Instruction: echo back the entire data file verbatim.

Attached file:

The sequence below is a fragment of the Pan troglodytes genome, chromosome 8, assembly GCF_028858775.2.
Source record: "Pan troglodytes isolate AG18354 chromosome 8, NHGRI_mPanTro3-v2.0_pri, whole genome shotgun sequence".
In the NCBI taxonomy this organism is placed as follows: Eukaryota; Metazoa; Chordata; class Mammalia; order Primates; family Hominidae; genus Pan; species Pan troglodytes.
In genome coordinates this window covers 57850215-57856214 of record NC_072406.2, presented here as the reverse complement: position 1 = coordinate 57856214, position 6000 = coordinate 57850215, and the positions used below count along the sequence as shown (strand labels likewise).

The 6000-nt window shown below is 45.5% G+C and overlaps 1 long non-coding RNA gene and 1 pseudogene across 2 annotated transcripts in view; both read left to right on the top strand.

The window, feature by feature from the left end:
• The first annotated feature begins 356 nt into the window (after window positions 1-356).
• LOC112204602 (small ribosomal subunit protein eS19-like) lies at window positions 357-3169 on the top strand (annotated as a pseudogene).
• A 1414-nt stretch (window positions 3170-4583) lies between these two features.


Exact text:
The sequence below is a fragment of the Pan troglodytes genome, chromosome 8, assembly GCF_028858775.2.
Source record: "Pan troglodytes isolate AG18354 chromosome 8, NHGRI_mPanTro3-v2.0_pri, whole genome shotgun sequence".
In the NCBI taxonomy this organism is placed as follows: Eukaryota; Metazoa; Chordata; class Mammalia; order Primates; family Hominidae; genus Pan; species Pan troglodytes.
In genome coordinates this window covers 57850215-57856214 of record NC_072406.2, presented here as the reverse complement: position 1 = coordinate 57856214, position 6000 = coordinate 57850215, and the positions used below count along the sequence as shown (strand labels likewise).

The 6000-nt window shown below is 45.5% G+C and overlaps 1 long non-coding RNA gene and 1 pseudogene across 2 annotated transcripts in view; both read left to right on the top strand.

The window, feature by feature from the left end:
• The first annotated feature begins 356 nt into the window (after window positions 1-356).
• LOC112204602 (small ribosomal subunit protein eS19-like) lies at window positions 357-3169 on the top strand (annotated as a pseudogene).
• A 1414-nt stretch (window positions 3170-4583) lies between these two features.